TEGUCIGALPA, Honduras — In a small town tucked in the hills outside Tegucigalpa, there is a stuffed gray bunny rabbit that knows a little girl’s secrets. “I tell him all my things,” she says. “About how I’m doing, and when I feel sad.” She feels sad a lot lately. “I start thinking about things that I shouldn’t be thinking,” she says. There are a lot of things she shouldn’t be thinking. She is 12 years old and just weeks away from giving birth to a baby.Story Continued Below Sofia and her mom told me her story when we met at a women’s shelter in mid-April. Sofia (like others interviewed for this story, she asked me not to use her real name) was raped by a family member of her mom’s boyfriend. She still doesn’t totally understand what pregnancy means or what childbirth entails, but she knows the delivery is looming, and that scares her. “At first, she said that she did not want to have the … [Read more...] about ‘I Can No Longer Continue to Live Here’
Took 4 birth control pills at once
Monday, April 08, 2019 by: News Editors Tags: Alt-Left, bias, Big Tech, Collusion, corruption, deception, disinfo, Fact Check, fake news, Glitch, Jimmy Wales, left cult, lies, propaganda, tech giants, Wikipedia, Wikipedia scam (Natural News) For some time, I’d heard rumors that Wikipedia was not the open-source knowledge utopia it claimed to be. Despite a comprehensive set of rules replete with checks and balances and a seemingly open democratic editing process, stories of pay-for-play editing, character assassinations, ideologically-driven trolling, and other offenses against public knowledge suggested all was not right in Jimmy Wales’ empire. Authors and public figures in fields as diverse as Complementary and Alternative Medicine and progressive politics (including Deepak Chopra, Rupert Sheldrake, Gary Null, John Pilger, and George Galloway) have complained of persistent negative coverage on Wikipedia despite the site’s vaunted neutrality and the promise … [Read more...] about Wikipedia: Rotten to the core?
Seventh in an occasional series on breaking the grip of addiction. During the last six years of her short life, Emma Franchek spent at least half her days in one type of treatment or another, seeking care for addiction and mental illness. Psych wards, detoxes, rehabs, sober houses — none gave Emma lasting help. But she kept trying, until her 4-foot-11 frame, a dancer’s delicate body, was found in a squalid restaurant bathroom in Boston. She had fentanyl, heroin, cocaine, and sedatives in her blood. Emma was 24. Related Links Where to seek help How treatment falls short, and what is being done about it More from the Road to Recovery series Her father, Jim Franchek, wrote in her 2016 obituary that Emma died “after a long struggle with addiction.” Emma did everything she could, he wrote, “but, in the end, the disease was too powerful.”Now, as he looks back at her experiences, Jim sometimes wonders whether the disease really was too … [Read more...] about Road to Recovery: Drugs took their children, but not their hope that others might be saved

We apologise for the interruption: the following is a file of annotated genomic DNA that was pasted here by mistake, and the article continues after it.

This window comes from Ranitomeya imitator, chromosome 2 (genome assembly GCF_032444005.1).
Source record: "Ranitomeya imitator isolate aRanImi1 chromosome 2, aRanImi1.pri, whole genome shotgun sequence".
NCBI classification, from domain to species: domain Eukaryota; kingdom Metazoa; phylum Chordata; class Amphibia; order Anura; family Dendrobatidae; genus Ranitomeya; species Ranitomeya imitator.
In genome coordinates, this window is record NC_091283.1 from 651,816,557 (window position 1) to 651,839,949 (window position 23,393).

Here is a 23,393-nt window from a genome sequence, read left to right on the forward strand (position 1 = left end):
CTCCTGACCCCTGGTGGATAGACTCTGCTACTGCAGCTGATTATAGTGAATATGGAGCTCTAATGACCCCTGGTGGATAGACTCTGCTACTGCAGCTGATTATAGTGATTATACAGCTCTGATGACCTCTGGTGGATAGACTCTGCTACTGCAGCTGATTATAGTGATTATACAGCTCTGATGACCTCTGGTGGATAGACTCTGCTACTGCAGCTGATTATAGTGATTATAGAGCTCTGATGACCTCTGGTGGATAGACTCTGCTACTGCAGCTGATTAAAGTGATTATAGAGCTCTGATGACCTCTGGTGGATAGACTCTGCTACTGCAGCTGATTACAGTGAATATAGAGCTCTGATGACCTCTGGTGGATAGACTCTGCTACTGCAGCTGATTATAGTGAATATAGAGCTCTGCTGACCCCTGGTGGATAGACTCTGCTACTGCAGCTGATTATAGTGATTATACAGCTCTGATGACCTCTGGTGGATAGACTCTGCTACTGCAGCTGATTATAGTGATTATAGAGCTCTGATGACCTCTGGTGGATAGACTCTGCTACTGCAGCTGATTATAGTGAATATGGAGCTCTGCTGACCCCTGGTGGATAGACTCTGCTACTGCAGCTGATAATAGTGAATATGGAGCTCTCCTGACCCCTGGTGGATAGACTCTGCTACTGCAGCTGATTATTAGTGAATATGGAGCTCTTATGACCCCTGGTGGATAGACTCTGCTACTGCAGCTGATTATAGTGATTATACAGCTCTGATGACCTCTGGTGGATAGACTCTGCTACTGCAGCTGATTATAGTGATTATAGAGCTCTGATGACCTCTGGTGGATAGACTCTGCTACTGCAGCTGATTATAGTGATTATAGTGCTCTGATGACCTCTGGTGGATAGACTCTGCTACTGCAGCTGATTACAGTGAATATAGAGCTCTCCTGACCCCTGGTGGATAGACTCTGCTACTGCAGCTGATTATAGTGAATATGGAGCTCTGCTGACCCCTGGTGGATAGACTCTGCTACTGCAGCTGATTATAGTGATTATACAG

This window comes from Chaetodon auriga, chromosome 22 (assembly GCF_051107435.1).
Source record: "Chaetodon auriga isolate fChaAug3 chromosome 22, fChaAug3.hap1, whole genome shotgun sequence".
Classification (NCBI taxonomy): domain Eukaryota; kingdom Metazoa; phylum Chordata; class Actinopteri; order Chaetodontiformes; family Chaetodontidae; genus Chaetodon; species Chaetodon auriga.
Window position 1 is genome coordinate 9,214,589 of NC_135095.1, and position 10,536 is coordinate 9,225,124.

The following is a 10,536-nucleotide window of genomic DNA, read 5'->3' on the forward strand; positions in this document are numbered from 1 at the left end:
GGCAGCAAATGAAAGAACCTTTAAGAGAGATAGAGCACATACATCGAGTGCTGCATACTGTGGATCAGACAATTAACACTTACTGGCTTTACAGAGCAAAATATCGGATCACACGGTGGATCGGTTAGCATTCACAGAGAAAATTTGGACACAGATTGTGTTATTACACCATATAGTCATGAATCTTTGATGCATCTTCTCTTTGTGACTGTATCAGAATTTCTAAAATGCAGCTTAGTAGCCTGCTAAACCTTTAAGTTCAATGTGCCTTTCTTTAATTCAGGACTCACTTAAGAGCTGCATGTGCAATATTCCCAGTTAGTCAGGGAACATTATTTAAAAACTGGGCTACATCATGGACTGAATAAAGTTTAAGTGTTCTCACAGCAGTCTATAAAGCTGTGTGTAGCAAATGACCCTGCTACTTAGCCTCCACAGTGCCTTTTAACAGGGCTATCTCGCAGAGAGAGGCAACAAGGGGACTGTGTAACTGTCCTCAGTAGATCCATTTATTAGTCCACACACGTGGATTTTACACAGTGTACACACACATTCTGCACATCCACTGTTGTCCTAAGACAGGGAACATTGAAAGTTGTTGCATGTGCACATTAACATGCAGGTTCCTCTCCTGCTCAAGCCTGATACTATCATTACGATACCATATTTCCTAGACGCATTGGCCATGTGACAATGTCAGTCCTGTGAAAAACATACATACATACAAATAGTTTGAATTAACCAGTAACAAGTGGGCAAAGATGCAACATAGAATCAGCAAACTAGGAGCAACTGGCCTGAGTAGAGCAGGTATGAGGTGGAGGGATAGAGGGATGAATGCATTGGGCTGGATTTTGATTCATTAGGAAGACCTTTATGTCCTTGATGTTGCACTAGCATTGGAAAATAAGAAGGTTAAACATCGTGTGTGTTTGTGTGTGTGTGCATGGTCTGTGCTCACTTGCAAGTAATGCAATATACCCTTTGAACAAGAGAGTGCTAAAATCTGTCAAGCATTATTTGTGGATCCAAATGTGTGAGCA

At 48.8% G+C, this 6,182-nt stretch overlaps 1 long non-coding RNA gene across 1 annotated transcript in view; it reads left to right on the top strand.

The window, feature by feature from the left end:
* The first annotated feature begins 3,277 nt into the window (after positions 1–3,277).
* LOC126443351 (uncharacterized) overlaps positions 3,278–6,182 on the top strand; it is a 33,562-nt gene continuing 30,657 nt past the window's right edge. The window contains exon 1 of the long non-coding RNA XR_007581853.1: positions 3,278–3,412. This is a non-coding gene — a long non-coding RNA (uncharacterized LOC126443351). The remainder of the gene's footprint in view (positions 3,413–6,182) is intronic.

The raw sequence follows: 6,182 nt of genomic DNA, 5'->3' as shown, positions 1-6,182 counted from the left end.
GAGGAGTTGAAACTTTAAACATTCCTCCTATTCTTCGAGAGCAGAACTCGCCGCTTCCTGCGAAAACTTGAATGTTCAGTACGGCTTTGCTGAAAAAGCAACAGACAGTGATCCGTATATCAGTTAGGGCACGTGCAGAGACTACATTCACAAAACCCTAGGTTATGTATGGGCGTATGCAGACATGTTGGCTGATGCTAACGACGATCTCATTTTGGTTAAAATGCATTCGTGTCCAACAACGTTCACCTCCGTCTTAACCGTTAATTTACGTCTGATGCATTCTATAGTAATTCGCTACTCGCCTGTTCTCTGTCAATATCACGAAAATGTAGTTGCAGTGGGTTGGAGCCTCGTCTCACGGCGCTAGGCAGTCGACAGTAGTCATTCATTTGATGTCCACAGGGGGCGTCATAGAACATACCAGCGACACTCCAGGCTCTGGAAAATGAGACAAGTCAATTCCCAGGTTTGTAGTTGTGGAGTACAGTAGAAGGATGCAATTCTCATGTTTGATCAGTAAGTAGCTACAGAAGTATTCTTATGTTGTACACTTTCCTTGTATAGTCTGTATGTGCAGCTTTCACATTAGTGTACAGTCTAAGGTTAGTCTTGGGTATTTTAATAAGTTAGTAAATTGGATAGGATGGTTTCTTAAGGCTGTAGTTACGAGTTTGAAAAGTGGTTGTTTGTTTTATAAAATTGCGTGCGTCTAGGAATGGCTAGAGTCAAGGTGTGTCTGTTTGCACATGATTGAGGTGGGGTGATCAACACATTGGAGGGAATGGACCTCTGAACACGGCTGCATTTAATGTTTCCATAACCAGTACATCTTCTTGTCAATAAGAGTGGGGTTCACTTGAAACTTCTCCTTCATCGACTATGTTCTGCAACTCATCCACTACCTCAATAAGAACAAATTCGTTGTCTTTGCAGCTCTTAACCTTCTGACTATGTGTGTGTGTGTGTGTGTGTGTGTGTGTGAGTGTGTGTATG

(CNN)There was a significant increase in women with commercial insurance getting long-acting reversible contraception, or LARC, in the month after the 2016 presidential election, according to a new research paper. It was long speculated that women were rushing to get LARC methods -- such as intrauterine devices, often called IUDs, and implants -- because of President Trump, but the paper, published in the journal JAMA Internal Medicine on Monday, provides new evidence. Photos: Birth control methods Photos: Birth control methods A woman's choice – Women have many choices when it comes to avoiding pregnancy, but men have only two. According to the Centers for Disease Control and Prevention, 99% of sexually active women used at least one contraceptive method at some point between 2006 and 2010. Here's a look at a variety of birth control methods and how they each work. Hide Caption 1 of 14 Photos: Birth control methods A male condom is a thin covering worn on … [Read more...] about IUD use rose after Trump’s election, research shows